Bradford District Care Trust aims to receive 95% of GP referrals to its acute mental health service electronically through an integration between SystmOne and RiO.
The trust is also planning to deploy TPP’s clinical record viewer to give acute clinicians a view of the patient’s GP record.
All but one of the GP practices in the area use TPP’s SystmOne, which is also used by the care trust’s community services. Its acute services use CSE Healthcare System’s RiO.
GPs already send electronic referrals for community mental health services, as they use the same system. But they must send paper referrals to the acute services, where information is manually keyed into RiO.
Discharge letters are also created electronically by the trust, then sent back to GPs to be scanned into SystmOne.
The trust is working with integration services provider ReStart Consulting on a project that will allow GPs to send electronic referrals directly to a single point of access.
From there, the trust will decide whether the patient should go to community services or acute.
In common with many trusts in the old Yorkshire and the Humber strategic health authority area, the trust uses InterSystems’ Ensemble as its integration engine, and ReStart for integration consultancy and services.
Bradford District Care Trust head of informatics Tony Middleton said the main objective was to make life easier for GPs and “improving their experience of using our services.”
The trust was created by the merger of a mental health acute trust and community trust about a year ago, and Middleton said this has made the delivery of a single point of access easier.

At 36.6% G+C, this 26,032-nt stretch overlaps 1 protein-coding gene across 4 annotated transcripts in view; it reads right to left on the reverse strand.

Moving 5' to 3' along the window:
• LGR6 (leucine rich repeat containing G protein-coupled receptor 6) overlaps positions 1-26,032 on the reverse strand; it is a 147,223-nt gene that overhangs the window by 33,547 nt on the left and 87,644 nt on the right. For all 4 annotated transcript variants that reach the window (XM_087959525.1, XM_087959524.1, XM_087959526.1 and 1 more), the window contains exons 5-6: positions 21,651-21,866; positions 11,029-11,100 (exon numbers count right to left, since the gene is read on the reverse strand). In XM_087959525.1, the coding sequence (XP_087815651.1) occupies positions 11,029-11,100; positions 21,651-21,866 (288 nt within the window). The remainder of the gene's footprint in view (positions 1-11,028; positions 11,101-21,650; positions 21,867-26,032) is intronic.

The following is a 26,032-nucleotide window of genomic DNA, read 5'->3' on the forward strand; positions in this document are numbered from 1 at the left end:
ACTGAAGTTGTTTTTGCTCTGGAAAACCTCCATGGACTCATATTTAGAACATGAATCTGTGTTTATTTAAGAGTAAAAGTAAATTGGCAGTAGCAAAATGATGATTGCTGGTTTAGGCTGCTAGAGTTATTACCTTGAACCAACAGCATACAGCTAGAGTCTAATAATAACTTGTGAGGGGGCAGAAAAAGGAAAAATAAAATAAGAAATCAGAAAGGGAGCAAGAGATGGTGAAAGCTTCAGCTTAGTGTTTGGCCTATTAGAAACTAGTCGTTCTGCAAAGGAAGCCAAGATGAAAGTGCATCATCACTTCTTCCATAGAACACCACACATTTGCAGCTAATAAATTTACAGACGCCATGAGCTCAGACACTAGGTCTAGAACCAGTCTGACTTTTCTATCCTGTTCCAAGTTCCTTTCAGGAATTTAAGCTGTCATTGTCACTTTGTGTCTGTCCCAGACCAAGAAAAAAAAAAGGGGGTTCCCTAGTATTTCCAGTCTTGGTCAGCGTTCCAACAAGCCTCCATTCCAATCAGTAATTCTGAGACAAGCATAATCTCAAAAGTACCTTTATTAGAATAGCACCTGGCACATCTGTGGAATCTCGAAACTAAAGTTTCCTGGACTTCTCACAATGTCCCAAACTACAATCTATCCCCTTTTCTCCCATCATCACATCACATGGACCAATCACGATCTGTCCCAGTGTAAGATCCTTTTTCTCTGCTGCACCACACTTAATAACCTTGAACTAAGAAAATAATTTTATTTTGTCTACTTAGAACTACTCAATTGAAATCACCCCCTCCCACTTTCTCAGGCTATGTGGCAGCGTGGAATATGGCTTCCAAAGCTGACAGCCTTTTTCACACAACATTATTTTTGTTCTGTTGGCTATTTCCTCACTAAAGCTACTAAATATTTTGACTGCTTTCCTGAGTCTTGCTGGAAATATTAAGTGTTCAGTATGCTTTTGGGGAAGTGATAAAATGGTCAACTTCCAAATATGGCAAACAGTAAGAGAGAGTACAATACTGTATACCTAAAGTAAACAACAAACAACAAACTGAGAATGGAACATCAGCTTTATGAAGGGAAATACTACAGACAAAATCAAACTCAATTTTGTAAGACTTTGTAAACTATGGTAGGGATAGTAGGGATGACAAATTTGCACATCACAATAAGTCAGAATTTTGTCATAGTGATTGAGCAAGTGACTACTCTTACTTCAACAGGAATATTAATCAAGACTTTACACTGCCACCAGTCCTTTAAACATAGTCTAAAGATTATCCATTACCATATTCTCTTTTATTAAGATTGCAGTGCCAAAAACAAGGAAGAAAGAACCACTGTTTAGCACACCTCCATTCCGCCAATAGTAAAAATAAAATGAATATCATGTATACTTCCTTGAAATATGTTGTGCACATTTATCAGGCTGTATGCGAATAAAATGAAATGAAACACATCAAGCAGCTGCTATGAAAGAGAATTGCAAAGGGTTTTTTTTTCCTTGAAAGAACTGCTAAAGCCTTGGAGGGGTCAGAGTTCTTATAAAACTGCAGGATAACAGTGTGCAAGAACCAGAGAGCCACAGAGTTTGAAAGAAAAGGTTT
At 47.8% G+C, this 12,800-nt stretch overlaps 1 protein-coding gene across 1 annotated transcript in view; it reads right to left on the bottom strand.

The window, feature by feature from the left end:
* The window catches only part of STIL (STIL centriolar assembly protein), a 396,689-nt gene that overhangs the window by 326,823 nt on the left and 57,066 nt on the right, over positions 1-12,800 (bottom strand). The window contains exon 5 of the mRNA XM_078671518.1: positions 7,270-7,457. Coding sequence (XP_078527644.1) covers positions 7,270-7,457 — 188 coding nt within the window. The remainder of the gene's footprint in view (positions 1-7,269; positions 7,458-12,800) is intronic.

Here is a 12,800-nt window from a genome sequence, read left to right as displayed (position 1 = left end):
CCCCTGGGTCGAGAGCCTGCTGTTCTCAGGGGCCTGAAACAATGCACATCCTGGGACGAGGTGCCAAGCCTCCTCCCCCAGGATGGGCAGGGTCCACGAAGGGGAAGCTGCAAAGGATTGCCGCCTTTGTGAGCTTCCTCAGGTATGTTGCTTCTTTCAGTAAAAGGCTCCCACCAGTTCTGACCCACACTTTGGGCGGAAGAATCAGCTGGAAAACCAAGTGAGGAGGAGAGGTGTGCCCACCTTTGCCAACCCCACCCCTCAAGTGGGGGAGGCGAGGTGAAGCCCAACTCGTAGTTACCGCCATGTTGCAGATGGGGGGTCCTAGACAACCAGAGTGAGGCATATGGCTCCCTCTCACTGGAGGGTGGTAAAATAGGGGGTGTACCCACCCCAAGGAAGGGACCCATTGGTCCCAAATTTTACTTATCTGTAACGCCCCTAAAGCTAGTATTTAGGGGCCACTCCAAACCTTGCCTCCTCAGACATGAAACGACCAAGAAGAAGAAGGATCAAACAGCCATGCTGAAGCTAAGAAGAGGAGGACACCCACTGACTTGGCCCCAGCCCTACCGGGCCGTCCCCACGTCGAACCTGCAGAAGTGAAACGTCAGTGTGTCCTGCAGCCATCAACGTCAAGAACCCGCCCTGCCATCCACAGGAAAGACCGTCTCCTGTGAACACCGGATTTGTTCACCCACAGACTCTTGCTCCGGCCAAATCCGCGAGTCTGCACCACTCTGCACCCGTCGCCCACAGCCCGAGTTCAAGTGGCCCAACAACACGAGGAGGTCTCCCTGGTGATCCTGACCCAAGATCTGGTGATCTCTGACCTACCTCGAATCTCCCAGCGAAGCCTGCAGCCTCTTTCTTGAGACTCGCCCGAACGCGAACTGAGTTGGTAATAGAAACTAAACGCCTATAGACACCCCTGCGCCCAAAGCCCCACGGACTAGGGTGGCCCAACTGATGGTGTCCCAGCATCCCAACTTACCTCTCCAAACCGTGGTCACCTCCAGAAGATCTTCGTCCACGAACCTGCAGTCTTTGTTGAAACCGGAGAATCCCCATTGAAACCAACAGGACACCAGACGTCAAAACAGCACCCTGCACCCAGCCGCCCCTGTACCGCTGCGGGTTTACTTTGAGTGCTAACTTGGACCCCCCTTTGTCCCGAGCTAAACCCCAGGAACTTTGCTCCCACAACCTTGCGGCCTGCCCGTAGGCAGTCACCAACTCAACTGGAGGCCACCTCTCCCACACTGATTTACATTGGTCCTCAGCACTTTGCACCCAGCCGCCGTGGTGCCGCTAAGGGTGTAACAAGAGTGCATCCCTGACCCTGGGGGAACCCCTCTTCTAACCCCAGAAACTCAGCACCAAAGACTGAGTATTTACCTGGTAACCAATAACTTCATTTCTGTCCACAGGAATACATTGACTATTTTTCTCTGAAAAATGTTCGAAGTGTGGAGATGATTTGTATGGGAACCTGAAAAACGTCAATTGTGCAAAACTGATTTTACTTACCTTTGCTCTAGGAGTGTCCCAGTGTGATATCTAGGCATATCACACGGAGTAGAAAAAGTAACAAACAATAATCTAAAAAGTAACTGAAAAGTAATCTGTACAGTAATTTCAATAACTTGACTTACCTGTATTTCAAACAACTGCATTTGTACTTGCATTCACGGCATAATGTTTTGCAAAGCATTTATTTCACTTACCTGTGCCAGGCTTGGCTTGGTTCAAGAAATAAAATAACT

“This [project] ensures that information is assembled, transmitted and received in a similar process without risk of that information going astray,” he explained.
“There were no serious issues. This was more about improving things rather than dealing with serious issues that we already had.”
Middleton said the integration was never a technical issue, but relied on engagement and partnerships.
“We had conversations with the strategic health authority and primary care trust commissioners about how this might be taken forward,” he said.
The team also approached TPP and CSE and found they were “very receptive” to what it was trying to achieve.
“We did the output specification and they were receptive and came up with a proposal fairly quickly. Everyone was willing to engage,” he said.
The technical solution has now been tested and the plan is to go live in September, following a communication exercise with GPs.
Initially, it is being used for referrals to mental health services, but if that is successful it will be expanded to older people and other services.
Ultimately, the aim is to be able to send information back to GPs, such as discharge notifications and periodic updates if a patient is moved from acute to community care.
“We want GPs to be aware of that so they can keep a close view of what’s happening to their patients,” Middleton added. “We want to go live with the discharge summaries over the next 12 months.”
The trust is also looking to deploy TPPs clinical record viewer in the next year. The viewer allows hospital clinicians to access a read-only view of the patient’s full electronic record held by a TPP practice.